Q: What can you learn from Uncle Sam?
A: How to frame a powerful message.
This famous poster can help you see how to create an immediate sense of urgency – getting instant attention for your message. Intensely, it calls out: our nation is at war; the world is at war. America needs you. Now. We are riveted.
Uncle Sam, one of the symbols of rugged America, appeals directly to YOU. Dressed in red, white and blue and with stars on his hat, he evokes more complex feelings than a military recruiter would – or even a famous general. He is America – its values, its flag, its states, its parades and pride.
He is concerned. The values he – and we - stand for are threatened. His finger is pointing at us, saying “your values are threatened – our values as a nation are challenged. We fought for these values and we will fight for them again – with your service.” He doesn’t actually say all this – we do.
What does he say? I want YOU. We know in a flash what he’s appealing to. This is a message built on three pillars:
- I, America and what it stands for;
- Want – not mandate, coerce or threaten – I want. What do I want?
- YOU. You are in upper case, in red – not I.
The values of a nation: no weaponry displayed - no specific battle – there would be plenty of those types of messages later on. What this poster does is to use symbolism and economy to great effect.
We ought to study its effect so that you can apply it to your messages.
- First impression – appeal to common ground - what the US means to us
- Action – America wants you to enlist in this time of crisis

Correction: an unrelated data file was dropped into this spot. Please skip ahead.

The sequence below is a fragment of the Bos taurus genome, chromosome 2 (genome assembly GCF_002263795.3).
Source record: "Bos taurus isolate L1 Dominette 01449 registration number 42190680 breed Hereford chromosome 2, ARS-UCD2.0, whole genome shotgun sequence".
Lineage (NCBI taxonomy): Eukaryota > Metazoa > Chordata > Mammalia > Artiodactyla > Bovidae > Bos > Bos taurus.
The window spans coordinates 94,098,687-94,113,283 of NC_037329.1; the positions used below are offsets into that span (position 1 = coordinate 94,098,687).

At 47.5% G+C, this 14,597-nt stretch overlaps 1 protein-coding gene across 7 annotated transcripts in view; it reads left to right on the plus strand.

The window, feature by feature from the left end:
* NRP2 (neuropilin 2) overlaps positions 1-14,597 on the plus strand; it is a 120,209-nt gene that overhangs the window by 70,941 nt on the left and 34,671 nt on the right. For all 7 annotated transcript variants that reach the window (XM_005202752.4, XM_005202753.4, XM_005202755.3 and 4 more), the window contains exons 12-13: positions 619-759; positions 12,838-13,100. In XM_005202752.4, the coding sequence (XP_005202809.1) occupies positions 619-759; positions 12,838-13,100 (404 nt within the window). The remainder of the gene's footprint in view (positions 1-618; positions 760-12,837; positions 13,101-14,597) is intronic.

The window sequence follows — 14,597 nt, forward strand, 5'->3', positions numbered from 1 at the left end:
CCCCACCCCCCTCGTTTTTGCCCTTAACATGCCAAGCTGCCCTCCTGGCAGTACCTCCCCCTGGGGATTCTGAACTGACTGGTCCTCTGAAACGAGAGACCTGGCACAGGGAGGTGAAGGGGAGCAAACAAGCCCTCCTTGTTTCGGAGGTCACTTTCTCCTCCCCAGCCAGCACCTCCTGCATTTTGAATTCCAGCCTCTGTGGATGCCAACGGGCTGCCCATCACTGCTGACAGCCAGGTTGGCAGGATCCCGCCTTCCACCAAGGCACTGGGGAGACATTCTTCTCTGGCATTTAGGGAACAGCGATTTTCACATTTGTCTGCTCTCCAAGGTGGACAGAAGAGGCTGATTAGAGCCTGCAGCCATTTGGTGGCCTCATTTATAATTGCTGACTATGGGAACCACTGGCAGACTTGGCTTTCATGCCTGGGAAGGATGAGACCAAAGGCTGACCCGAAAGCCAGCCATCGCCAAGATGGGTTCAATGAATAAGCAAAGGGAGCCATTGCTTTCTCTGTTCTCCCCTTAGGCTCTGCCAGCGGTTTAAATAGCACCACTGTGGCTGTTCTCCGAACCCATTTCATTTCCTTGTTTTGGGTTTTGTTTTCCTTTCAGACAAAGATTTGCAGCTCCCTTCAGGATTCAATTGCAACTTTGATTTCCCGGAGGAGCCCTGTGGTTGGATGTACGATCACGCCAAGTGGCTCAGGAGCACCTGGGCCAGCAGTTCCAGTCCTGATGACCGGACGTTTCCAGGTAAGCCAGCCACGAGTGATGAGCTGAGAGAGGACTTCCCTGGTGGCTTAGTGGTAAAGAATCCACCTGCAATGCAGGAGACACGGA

- Appeal – serve to preserve
Threes work. Yesterday; today and tomorrow; Challenge, solution, benefits. Introduction, body, conclusion. Threes – Just Do It; I came, I saw. I conquered. Threes are easy to structure, balanced, and memorable. Most ads for over-the-counter pain relievers follow the problem – solution – benefits formula faithfully. It’s instant drama and you can be sure your audience will remember it.
Active vs. Passive
Imagine if the poster said “soldiers are being recruited at City Hall.” This message is perfectly clear but it lacks power. Passive structures are useful when we do not want to attribute something to someone in particular. Attorneys and diplomats use them a lot. A spokesman for the US Government announced in August of 1945 that “an atomic bomb was dropped on Japan.” The decision involved several military and political leaders – not just Harry S. Truman. The passive voice was appropriate.
But if you are a leader of a startup, articulating a vision and inspiring your people, remember Uncle Sam. He – and we – want YOU to succeed.
Today’s article is presented by Michael A. Barr, who is a member of our Startup Professionals team. He brings to the table a long list of business and academic credentials, featuring business coaching and communication skills. Contact him via email at firstname.lastname@example.org.